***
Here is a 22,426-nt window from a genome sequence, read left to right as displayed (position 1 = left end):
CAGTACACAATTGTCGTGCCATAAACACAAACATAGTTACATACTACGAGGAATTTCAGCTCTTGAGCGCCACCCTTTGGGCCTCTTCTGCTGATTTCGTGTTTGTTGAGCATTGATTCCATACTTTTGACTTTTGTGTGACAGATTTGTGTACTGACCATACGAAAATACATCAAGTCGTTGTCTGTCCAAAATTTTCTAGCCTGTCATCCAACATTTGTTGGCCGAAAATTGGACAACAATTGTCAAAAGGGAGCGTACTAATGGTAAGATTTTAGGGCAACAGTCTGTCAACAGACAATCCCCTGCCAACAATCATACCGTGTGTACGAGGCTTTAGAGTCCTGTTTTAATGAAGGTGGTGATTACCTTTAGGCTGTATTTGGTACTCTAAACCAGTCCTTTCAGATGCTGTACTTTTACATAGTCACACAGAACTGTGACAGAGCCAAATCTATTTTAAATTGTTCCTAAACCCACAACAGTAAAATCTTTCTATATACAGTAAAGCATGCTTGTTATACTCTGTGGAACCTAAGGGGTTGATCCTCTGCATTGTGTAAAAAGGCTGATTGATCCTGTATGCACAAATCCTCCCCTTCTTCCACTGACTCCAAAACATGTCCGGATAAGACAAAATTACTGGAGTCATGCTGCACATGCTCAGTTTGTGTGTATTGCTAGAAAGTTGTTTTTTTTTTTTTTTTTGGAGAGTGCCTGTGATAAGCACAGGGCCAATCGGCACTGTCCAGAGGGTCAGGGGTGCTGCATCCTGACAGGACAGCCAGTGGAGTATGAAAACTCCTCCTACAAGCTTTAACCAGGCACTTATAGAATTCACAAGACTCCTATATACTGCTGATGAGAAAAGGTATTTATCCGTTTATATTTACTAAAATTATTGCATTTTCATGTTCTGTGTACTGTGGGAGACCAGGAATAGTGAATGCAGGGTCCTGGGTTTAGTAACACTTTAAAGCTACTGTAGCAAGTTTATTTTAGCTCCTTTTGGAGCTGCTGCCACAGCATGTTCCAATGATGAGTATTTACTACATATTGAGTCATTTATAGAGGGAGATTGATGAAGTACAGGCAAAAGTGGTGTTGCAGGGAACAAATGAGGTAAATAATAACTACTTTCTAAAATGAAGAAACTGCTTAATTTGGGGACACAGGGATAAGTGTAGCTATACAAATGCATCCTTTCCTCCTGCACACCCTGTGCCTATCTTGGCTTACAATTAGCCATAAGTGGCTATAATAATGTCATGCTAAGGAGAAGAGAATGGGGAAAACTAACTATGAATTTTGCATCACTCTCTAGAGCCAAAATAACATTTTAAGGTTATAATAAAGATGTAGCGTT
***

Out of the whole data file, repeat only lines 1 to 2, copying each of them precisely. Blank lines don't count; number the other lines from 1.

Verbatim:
Here is a 22,426-nt window from a genome sequence, read left to right as displayed (position 1 = left end):
CAGTACACAATTGTCGTGCCATAAACACAAACATAGTTACATACTACGAGGAATTTCAGCTCTTGAGCGCCACCCTTTGGGCCTCTTCTGCTGATTTCGTGTTTGTTGAGCATTGATTCCATACTTTTGACTTTTGTGTGACAGATTTGTGTACTGACCATACGAAAATACATCAAGTCGTTGTCTGTCCAAAATTTTCTAGCCTGTCATCCAACATTTGTTGGCCGAAAATTGGACAACAATTGTCAAAAGGGAGCGTACTAATGGTAAGATTTTAGGGCAACAGTCTGTCAACAGACAATCCCCTGCCAACAATCATACCGTGTGTACGAGGCTTTAGAGTCCTGTTTTAATGAAGGTGGTGATTACCTTTAGGCTGTATTTGGTACTCTAAACCAGTCCTTTCAGATGCTGTACTTTTACATAGTCACACAGAACTGTGACAGAGCCAAATCTATTTTAAATTGTTCCTAAACCCACAACAGTAAAATCTTTCTATATACAGTAAAGCATGCTTGTTATACTCTGTGGAACCTAAGGGGTTGATCCTCTGCATTGTGTAAAAAGGCTGATTGATCCTGTATGCACAAATCCTCCCCTTCTTCCACTGACTCCAAAACATGTCCGGATAAGACAAAATTACTGGAGTCATGCTGCACATGCTCAGTTTGTGTGTATTGCTAGAAAGTTGTTTTTTTTTTTTTTTTTGGAGAGTGCCTGTGATAAGCACAGGGCCAATCGGCACTGTCCAGAGGGTCAGGGGTGCTGCATCCTGACAGGACAGCCAGTGGAGTATGAAAACTCCTCCTACAAGCTTTAACCAGGCACTTATAGAATTCACAAGACTCCTATATACTGCTGATGAGAAAAGGTATTTATCCGTTTATATTTACTAAAATTATTGCATTTTCATGTTCTGTGTACTGTGGGAGACCAGGAATAGTGAATGCAGGGTCCTGGGTTTAGTAACACTTTAAAGCTACTGTAGCAAGTTTATTTTAGCTCCTTTTGGAGCTGCTGCCACAGCATGTTCCAATGATGAGTATTTACTACATATTGAGTCATTTATAGAGGGAGATTGATGAAGTACAGGCAAAAGTGGTGTTGCAGGGAACAAATGAGGTAAATAATAACTACTTTCTAAAATGAAGAAACTGCTTAATTTGGGGACACAGGGATAAGTGTAGCTATACAAATGCATCCTTTCCTCCTGCACACCCTGTGCCTATCTTGGCTTACAATTAGCCATAAGTGGCTATAATAATGTCATGCTAAGGAGAAGAGAATGGGGAAAACTAACTATGAATTTTGCATCACTCTCTAGAGCCAAAATAACATTTTAAGGTTATAATAAAGATGTAGCGTT